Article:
It All Starts With a Visit | Visit Mesa

It All Starts With a Visit

Destination promotion is not just about attracting visitors; it's about cultivating a vibrant community where everyone thrives.

A landmark new research report released by Destinations International entitled “Destination Promotion: A Catalyst for Community Vitality” shows the strong connection between destination promotion and community well-being and economic development in Mesa, Arizona. Visit Mesa, the city’s official destination marketing organization (DMO), was selected as one of 10 DMOs worldwide to participate in the study.

The research demonstrates the far-reaching positive impacts of destination promotion, extending beyond the tourism industry to benefit the entire community. The cycle of destination promotion improves resident quality of life, supports government services, encourages workforce development, and builds a broad economic base. Visitors to a destination are more likely to choose the destination as a place to live, work and invest.

“Regardless of whether people are thinking about a place to live or go to school or open a business, no one makes that decision without first making a visit. Our goal is to draw people here for that important initial trip that will then help fuel Mesa’s economy and create a place where residents prosper.”— Marc Garcia, President and CEO of Visit Mesa

The Work of a Destination Organization

Key Findings:

The impacts of the visitor economy warrant investments in destination promotion.

  • Research consistently demonstrates the measurable benefits of destination programs as they reach potential visitors, influence their choices, and drive additional visits and spending. The average spending return on media spending is $85 and the average return on taxes is $9, for every $1 invested.
  • Increases in media spending have led to greater investment returns over the past decade, fueled by gains in marketing effectiveness.

The dividends of destination promotion extend far beyond the benefits accruing to visitor-related industries and their suppliers.

  • Visitor spending significantly impacts industries outside of the leisure and hospitality sector, especially in other services-producing sectors.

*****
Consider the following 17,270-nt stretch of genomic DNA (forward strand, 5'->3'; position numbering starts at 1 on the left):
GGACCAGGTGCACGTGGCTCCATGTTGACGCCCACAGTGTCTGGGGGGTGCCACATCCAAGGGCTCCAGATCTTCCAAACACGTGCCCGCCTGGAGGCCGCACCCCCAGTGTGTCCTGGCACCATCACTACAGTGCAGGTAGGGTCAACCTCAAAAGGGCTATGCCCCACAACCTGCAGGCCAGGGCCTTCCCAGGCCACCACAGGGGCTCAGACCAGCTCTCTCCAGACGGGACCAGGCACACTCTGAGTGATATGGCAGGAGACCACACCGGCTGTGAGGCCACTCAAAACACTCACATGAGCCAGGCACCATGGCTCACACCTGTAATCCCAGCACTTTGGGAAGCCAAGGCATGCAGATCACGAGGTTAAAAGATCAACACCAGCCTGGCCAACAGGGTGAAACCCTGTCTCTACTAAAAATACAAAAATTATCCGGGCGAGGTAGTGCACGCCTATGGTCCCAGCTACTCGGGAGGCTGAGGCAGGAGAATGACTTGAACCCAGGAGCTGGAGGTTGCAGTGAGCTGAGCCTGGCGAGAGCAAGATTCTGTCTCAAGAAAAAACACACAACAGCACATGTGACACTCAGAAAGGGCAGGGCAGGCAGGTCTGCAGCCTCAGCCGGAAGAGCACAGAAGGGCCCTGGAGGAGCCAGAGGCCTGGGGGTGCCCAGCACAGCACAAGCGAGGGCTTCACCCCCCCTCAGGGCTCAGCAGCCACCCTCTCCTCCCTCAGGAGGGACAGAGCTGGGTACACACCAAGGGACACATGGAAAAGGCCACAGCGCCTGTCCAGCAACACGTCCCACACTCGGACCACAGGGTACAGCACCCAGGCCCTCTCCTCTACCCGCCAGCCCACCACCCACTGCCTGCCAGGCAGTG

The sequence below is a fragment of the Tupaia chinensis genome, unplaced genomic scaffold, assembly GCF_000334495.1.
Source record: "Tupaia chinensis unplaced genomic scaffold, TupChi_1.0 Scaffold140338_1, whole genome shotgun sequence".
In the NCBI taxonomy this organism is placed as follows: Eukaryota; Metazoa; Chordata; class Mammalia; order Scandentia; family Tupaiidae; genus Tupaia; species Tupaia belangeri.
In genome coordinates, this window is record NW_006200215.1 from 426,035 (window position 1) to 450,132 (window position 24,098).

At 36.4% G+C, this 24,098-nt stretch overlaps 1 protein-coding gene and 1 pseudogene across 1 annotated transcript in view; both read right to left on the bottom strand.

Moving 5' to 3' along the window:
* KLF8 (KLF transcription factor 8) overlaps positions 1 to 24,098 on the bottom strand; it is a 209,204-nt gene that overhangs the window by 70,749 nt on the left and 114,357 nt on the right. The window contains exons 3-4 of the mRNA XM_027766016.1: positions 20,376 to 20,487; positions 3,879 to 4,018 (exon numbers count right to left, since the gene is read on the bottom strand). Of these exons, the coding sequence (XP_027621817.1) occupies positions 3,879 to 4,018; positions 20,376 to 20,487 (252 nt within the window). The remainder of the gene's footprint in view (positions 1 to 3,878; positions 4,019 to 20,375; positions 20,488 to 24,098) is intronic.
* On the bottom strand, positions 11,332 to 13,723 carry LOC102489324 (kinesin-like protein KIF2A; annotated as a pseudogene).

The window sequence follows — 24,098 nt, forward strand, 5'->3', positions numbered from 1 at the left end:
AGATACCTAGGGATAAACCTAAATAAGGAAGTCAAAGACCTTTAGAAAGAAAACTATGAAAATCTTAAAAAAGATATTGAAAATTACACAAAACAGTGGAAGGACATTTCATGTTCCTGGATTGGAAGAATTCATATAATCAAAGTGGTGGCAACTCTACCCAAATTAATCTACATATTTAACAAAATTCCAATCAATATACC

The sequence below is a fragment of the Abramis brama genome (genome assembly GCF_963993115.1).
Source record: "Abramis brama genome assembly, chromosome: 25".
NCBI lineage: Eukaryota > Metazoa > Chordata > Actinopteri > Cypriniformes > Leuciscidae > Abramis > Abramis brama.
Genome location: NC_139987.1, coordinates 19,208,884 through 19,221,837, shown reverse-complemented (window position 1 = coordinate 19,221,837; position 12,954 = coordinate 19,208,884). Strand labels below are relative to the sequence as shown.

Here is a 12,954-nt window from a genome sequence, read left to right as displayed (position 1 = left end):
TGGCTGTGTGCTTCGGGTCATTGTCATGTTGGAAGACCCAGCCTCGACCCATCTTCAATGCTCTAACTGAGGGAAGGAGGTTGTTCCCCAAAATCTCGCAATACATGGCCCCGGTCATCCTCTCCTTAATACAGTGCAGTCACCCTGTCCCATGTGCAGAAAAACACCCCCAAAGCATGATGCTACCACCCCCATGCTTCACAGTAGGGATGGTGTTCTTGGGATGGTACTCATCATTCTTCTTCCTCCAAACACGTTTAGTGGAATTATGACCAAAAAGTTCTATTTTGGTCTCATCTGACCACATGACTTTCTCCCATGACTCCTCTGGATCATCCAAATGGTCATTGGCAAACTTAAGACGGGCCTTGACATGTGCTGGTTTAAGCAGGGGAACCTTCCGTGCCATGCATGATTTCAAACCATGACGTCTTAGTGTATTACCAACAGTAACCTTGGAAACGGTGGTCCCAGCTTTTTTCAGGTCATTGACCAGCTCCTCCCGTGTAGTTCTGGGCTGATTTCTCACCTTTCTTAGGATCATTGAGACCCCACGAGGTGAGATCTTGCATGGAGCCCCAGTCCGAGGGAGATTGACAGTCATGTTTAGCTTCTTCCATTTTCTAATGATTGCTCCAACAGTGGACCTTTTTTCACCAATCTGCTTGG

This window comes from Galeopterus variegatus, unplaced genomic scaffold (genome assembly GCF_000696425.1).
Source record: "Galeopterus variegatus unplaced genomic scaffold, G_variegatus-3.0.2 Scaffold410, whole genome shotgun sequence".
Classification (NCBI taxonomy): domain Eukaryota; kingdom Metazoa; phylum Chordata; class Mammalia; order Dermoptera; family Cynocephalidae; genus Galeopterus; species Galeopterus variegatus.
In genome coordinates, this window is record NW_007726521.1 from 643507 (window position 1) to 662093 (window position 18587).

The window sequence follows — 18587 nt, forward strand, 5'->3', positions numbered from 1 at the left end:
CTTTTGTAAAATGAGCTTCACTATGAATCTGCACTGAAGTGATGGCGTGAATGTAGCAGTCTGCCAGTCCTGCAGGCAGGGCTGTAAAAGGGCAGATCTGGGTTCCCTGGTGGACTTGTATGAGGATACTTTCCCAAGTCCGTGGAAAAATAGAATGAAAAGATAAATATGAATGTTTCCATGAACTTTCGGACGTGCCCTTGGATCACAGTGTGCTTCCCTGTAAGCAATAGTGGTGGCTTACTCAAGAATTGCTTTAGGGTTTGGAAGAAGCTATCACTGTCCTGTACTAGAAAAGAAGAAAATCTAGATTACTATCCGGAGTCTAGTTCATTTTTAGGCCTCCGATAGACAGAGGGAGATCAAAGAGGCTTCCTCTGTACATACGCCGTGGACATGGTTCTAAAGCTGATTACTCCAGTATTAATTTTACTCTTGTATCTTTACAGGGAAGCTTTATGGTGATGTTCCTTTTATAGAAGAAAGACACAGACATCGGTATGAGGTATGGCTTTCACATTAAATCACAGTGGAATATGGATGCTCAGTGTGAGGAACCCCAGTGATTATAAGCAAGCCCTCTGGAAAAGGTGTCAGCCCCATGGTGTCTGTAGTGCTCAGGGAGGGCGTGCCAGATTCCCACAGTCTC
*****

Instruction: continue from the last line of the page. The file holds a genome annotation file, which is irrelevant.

• On average, visitor spending produces additional sales in the destination that are almost 60% of that direct spending.

Tourism developments have proven to influence quality of life and overall well-being of the community.

  • Most residents value tourism as a direct contributor to their quality-of-life amenities.
  • Destination organizations act as cultural custodians or stewards through intentional initiatives and programs.
  • Destination organizations contribute to quality of life through event promotion, thoughtful placemaking, and attracting investment in additional amenities.
  • Community stakeholders acknowledge the role of destination organizations in driving economic growth and boosting the overall community.

Destination brands can be leveraged across the economic development spectrum.

  • Tourism advertising not only attracts visitors; it also lifts the destination’s image for economic development.
  • Destination organizations play a leading role in ensuring consistent messaging is delivered about the destination.
  • The creative assets produced by destination organizations are extremely useful to both public and private sector partners.

Amenities and lifestyles play an important role in attracting new residents to a community.

  • Talent is attracted to destinations that offer a good quality of life. Hence, talent attraction initiatives led by or in collaboration with destination organizations tend to have the greatest impact.
  • Destination organizations contribute to workforce development through specialized programs.
  • Workforce diversity is highly correlated with the size of the leisure and hospitality sector in a destination.

Revenues generated by visitors either directly or indirectly support government services.

  • Government services and community programs are impacted by tax revenues supported by visitor spending and the advocacy role played by destination organizations that are attentive to the long-term needs of the destination.
  • A significant share of residents appreciate that the taxes paid by visitors help offset their own tax bill.

Growth in the visitor economy drives growth in other areas of the economy.

  • Destinations with a higher concentration of visitor-related industries have tended to grow faster than average over the past decade.
  • Econometric tests show that employment shifts in the visitor economy are followed in subsequent years by sustained changes in growth in other parts of the economy.
  • A 10% increase in a destination’s visitor-related employment relative to the U.S. average tends to be followed by a 2.5% rise in broader employment in the short run.

Destinations International, the world’s largest membership entity and resource for official destination organizations, commissioned Tourism Economics, an Oxford Economics company, along with Longwoods International, Clarity of Place, and MMGY NextFactor, to provide insights on the economic benefits of destination promotion.